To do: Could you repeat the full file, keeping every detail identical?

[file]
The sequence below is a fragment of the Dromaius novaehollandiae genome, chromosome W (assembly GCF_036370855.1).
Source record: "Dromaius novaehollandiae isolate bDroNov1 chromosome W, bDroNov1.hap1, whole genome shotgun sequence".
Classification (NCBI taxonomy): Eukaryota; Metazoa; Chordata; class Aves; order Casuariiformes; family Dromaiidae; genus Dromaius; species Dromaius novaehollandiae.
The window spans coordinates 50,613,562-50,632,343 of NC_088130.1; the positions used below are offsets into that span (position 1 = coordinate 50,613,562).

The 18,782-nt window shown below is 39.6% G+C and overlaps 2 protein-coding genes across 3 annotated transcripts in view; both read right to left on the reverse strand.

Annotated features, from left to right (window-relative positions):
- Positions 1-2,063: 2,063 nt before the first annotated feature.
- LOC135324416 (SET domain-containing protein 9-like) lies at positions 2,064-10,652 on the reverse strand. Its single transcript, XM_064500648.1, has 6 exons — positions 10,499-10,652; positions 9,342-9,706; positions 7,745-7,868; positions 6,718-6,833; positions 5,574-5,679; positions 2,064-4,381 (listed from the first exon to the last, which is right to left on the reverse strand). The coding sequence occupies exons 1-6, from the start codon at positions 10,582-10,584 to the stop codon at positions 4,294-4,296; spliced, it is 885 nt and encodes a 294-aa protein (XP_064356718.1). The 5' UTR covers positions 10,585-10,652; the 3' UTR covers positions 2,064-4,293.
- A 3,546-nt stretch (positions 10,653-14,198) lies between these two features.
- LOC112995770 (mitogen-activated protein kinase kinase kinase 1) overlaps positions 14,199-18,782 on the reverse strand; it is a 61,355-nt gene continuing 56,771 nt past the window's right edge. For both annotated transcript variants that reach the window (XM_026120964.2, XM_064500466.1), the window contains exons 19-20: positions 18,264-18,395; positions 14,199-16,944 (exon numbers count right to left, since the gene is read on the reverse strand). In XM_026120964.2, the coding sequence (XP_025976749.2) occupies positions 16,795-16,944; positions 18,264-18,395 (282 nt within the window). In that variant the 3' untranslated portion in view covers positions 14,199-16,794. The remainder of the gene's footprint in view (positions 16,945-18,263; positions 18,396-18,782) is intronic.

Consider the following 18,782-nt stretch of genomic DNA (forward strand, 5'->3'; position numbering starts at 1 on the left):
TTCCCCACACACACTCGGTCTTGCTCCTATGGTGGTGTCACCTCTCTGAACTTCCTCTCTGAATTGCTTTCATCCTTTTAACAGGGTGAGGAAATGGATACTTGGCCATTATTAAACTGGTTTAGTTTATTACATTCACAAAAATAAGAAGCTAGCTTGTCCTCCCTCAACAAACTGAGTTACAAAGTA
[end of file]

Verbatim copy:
The sequence below is a fragment of the Dromaius novaehollandiae genome, chromosome W (assembly GCF_036370855.1).
Source record: "Dromaius novaehollandiae isolate bDroNov1 chromosome W, bDroNov1.hap1, whole genome shotgun sequence".
Classification (NCBI taxonomy): Eukaryota; Metazoa; Chordata; class Aves; order Casuariiformes; family Dromaiidae; genus Dromaius; species Dromaius novaehollandiae.
The window spans coordinates 50,613,562-50,632,343 of NC_088130.1; the positions used below are offsets into that span (position 1 = coordinate 50,613,562).

The 18,782-nt window shown below is 39.6% G+C and overlaps 2 protein-coding genes across 3 annotated transcripts in view; both read right to left on the reverse strand.

Annotated features, from left to right (window-relative positions):
- Positions 1-2,063: 2,063 nt before the first annotated feature.
- LOC135324416 (SET domain-containing protein 9-like) lies at positions 2,064-10,652 on the reverse strand. Its single transcript, XM_064500648.1, has 6 exons — positions 10,499-10,652; positions 9,342-9,706; positions 7,745-7,868; positions 6,718-6,833; positions 5,574-5,679; positions 2,064-4,381 (listed from the first exon to the last, which is right to left on the reverse strand). The coding sequence occupies exons 1-6, from the start codon at positions 10,582-10,584 to the stop codon at positions 4,294-4,296; spliced, it is 885 nt and encodes a 294-aa protein (XP_064356718.1). The 5' UTR covers positions 10,585-10,652; the 3' UTR covers positions 2,064-4,293.
- A 3,546-nt stretch (positions 10,653-14,198) lies between these two features.
- LOC112995770 (mitogen-activated protein kinase kinase kinase 1) overlaps positions 14,199-18,782 on the reverse strand; it is a 61,355-nt gene continuing 56,771 nt past the window's right edge. For both annotated transcript variants that reach the window (XM_026120964.2, XM_064500466.1), the window contains exons 19-20: positions 18,264-18,395; positions 14,199-16,944 (exon numbers count right to left, since the gene is read on the reverse strand). In XM_026120964.2, the coding sequence (XP_025976749.2) occupies positions 16,795-16,944; positions 18,264-18,395 (282 nt within the window). In that variant the 3' untranslated portion in view covers positions 14,199-16,794. The remainder of the gene's footprint in view (positions 16,945-18,263; positions 18,396-18,782) is intronic.

Consider the following 18,782-nt stretch of genomic DNA (forward strand, 5'->3'; position numbering starts at 1 on the left):
TTCCCCACACACACTCGGTCTTGCTCCTATGGTGGTGTCACCTCTCTGAACTTCCTCTCTGAATTGCTTTCATCCTTTTAACAGGGTGAGGAAATGGATACTTGGCCATTATTAAACTGGTTTAGTTTATTACATTCACAAAAATAAGAAGCTAGCTTGTCCTCCCTCAACAAACTGAGTTACAAAGTA